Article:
Posts Tagged Shani Boianjiu
The People of Forever are Not Afraid by Shani Boianjiu [Hogarth Books]
My favorite book of last year is available in paperback. The novel focuses on three young women in the Israeli army. They’re thrown into some truly adult and potentially dangerous situations. While they often think like hormonal, selfish, naïve teenagers at other times these women react with amazing strength, bravery and clarity. Boianjiu includes point of views from Egyptian army members, Palestinians and a Ukranian woman who seeks to emigrate to Israel. A veteran of the IDF, she writes with compassion, humor, modernity and a humanistic approach to the IDF and Israel’s issues with its border nations as well as the United States and the UK.
The Collective by Done Lee [W.W. Norton paperback, 2013]
“Give up trying. The world doesn’t need another dilettante, and that’s all you’ve ever been.”
This was one of my favorite novels of 2012. While at Macalester college, Eric Cho forms a strong friendship with painter Jessica Tsai and novelist Joshua Yoon. Years later they reunite in Cambridge forming the Asian American Artists Collective [3 AC]. Don Lee masterfully creates characters, story lines and vivid descriptions with the most gorgeous prose. These characters compete with each other, become jealous of one another and support each other’s goals. Lee truly grasps the creative lifestyle–its ups and downs, its starving moments, its triumphant moments.
The Impossible Lives of Greta Wells by Andrew Sean Greer [ECCO, 2013]
“Why is it so impossible to be a woman? [sic] When has a woman ever been forgiven? Can you even imagine it? For I have seen the plane of being, and nowhere upon it is the woman tracing her life as she always dreamed of it. Always there are the boundaries, the rules, the questions—wouldn’t you prefer to be back home, little lady?—that break the spell of the living.”
This one’s about time-travel however Greta travels in an unusual, ingenious way. It’s engrossing as long as you can get past the issue that causes Greta to time travel—she’s being treated for her depression by electroshock therapy—“Of course this was how our minds had connected in that blue electric flash of madness, across the membrane of three worlds so we switched places, two Gretas and myself, and awoke to different lives.” My issue wasn’t with that but with Greer never mentioning her depression as she traveled from her present day of 1984 to 1918 to 1941. The present Greta just lost her twin brother Felix to AIDS and her longtime paramour left her. In each time period she’s missing a loved one and her life’s slightly different. Even her physical appearance is a bit different. Greer recreates each time period through wonderful description, interesting people and dialogue. It’s a fast-paced novel perfect for summer reading. In the end Greta much decide which time she’s happiest in and in which she wants to remain.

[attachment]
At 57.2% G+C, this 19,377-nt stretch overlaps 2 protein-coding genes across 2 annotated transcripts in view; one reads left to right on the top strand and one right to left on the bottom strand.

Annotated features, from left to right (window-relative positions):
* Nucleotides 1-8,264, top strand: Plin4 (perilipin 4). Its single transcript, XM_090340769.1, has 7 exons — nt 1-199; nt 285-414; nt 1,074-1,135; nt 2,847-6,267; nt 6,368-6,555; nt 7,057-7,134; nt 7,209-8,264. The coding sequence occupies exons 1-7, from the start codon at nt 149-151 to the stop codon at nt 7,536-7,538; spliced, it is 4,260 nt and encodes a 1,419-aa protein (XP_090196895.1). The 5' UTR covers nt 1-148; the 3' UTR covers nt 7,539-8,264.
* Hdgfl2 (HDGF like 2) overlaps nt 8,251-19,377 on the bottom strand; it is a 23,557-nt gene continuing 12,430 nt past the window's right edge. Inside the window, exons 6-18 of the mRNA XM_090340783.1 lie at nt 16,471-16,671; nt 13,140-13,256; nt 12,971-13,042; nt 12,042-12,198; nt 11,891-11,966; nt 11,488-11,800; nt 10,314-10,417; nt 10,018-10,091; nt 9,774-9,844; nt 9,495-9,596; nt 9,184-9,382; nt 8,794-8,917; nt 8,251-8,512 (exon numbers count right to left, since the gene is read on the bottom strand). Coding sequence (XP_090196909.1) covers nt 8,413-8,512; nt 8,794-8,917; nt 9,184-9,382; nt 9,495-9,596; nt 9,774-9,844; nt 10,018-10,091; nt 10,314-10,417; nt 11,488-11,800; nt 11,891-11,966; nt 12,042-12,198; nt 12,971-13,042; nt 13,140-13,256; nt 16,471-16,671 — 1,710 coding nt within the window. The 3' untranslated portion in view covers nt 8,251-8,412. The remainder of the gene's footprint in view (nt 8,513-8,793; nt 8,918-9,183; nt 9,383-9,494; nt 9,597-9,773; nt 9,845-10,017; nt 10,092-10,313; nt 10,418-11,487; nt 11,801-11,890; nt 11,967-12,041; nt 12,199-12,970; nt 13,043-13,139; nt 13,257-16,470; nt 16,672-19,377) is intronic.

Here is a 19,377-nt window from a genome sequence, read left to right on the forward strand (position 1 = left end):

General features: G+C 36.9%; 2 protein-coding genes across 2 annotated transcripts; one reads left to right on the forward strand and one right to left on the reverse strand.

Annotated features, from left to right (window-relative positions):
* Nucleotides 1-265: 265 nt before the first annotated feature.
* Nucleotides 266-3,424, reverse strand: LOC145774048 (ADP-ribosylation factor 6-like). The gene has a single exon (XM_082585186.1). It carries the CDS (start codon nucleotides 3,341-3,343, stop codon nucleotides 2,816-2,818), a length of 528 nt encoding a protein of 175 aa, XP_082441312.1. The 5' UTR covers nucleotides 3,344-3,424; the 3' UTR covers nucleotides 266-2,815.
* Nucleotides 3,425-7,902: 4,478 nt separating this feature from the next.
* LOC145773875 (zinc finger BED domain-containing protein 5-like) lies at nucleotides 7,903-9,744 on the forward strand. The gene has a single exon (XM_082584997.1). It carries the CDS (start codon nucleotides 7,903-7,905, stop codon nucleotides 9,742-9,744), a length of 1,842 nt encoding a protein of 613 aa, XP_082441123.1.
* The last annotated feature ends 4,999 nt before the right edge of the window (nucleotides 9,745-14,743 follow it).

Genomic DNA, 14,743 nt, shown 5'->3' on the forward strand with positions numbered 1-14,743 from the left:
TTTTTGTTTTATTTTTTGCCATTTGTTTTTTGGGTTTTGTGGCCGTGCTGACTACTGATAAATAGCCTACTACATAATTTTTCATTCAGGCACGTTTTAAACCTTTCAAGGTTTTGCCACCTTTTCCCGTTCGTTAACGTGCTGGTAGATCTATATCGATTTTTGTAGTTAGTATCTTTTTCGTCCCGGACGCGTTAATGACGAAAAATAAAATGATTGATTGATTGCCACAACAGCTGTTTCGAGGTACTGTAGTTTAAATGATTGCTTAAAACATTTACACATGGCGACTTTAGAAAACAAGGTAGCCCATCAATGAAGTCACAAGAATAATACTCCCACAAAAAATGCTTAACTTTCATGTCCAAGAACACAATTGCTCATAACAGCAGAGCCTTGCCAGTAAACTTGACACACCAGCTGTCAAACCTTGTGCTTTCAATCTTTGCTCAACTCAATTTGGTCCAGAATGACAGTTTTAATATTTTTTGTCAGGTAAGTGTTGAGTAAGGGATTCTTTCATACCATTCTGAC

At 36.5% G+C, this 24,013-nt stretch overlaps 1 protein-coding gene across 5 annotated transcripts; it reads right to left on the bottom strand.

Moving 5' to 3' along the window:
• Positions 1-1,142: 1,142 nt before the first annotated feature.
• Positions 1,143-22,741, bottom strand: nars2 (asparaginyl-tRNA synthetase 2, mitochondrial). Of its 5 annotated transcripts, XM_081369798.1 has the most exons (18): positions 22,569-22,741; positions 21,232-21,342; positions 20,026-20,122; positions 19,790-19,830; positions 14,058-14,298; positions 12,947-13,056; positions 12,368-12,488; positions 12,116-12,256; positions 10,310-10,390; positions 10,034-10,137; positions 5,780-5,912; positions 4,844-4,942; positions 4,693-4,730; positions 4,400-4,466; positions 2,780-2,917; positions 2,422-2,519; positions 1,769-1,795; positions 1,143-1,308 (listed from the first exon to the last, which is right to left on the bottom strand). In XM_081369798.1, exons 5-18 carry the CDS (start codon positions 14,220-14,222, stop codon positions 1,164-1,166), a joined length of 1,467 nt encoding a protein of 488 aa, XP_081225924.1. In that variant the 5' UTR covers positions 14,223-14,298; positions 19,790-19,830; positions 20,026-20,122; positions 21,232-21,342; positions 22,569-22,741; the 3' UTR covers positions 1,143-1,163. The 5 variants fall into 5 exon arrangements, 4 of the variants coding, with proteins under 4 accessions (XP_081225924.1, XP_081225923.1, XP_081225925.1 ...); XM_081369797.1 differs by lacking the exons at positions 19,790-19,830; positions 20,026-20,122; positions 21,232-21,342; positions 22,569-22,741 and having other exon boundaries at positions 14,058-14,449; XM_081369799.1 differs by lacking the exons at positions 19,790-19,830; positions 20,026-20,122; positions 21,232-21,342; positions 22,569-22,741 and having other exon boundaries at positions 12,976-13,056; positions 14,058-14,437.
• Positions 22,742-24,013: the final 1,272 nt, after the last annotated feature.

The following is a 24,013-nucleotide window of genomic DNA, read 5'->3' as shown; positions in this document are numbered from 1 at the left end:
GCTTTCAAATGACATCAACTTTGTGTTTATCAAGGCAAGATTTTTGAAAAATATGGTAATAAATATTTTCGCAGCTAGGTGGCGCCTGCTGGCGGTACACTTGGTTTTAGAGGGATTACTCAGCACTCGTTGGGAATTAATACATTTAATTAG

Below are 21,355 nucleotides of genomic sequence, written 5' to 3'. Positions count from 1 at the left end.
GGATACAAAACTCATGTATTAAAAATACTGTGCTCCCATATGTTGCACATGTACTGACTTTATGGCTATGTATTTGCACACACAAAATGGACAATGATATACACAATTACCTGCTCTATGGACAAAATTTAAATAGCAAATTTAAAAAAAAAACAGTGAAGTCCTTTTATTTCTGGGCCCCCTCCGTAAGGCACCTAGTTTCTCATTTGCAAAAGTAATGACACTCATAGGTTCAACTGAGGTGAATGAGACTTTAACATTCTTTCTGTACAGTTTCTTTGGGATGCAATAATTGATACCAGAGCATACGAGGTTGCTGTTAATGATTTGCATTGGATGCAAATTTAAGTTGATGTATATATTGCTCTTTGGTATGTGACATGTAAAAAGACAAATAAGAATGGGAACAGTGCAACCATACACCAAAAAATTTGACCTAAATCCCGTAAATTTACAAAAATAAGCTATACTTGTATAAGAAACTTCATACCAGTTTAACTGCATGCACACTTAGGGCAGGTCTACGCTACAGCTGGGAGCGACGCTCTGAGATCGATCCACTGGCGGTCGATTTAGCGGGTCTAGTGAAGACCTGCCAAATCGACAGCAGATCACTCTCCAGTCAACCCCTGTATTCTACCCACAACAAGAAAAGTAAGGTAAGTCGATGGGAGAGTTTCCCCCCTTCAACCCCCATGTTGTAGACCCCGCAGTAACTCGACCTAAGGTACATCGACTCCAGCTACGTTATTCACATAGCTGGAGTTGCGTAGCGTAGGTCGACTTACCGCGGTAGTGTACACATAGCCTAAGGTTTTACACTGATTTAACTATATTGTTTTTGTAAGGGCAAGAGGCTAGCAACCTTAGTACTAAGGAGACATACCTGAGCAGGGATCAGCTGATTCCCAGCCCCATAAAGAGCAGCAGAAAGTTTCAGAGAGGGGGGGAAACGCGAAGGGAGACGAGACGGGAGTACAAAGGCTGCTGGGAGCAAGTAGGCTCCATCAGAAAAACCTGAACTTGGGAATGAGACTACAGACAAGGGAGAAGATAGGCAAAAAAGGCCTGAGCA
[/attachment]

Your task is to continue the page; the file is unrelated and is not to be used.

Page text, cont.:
Crazy Brave by Jo Harjo [W.W. Norton, 2012]
Poet and Native American Jo Harjo writes lyrically about her difficult childhood in the Midwest. Her stepfather was an abusive alcoholic; she faced extreme challenges as a Native American and pretty much raised two children on her own. While she recalls these horrific moments in her past she’s also hauntingly philosophical and forgiving. She writes: “In the end, we must each tend to our own gulf of sadness, though others can assist us with kindness, food, good words, and music. Our human tendency is to fill these holes with distractions like shopping and fast romance, or with drugs and alcohol.” She also intersperses her tribe’s beliefs but never in an overbearing manner. About having a spinal tap in her youth, she writes: “The spinal column carries personal essence back and forth between earth and sky. The spine is powerful and vulnerable. The procedure was excruciating.” She’s a powerful voice for women and minorities; a truly beautiful soul.
Making lists of my favorite books, music, films proves challenging every year. Thus I’m making a list of 20. To put it in perspective, I’ve read 90 books at this writing. I have a few in progress. Here are the one’s that I keep thinking about and recommending to others [If I reviewed it, I linked to the review]:
1.The People of Forever are Not Afraid by Shani Boianjiu [Hogarth]
2. The Collective by Don Lee [W.W.Norton]
3. The Age of Desire by Jennie Fields [Pamela Dorman]
4. This Is How You Lose Her by Junot Diaz [Riverhead]
5. Dirt by David Vann [Harper]
6. The Last Nude by Ellis Avery [Riverhead]
7. The Fault in Our Stars by John Green [Dutton]
8. Too Bright to Hear Too Loud To See by Juliann Garey [Soho]
9. The Flame Alphabet by Ben Marcus [Knopf]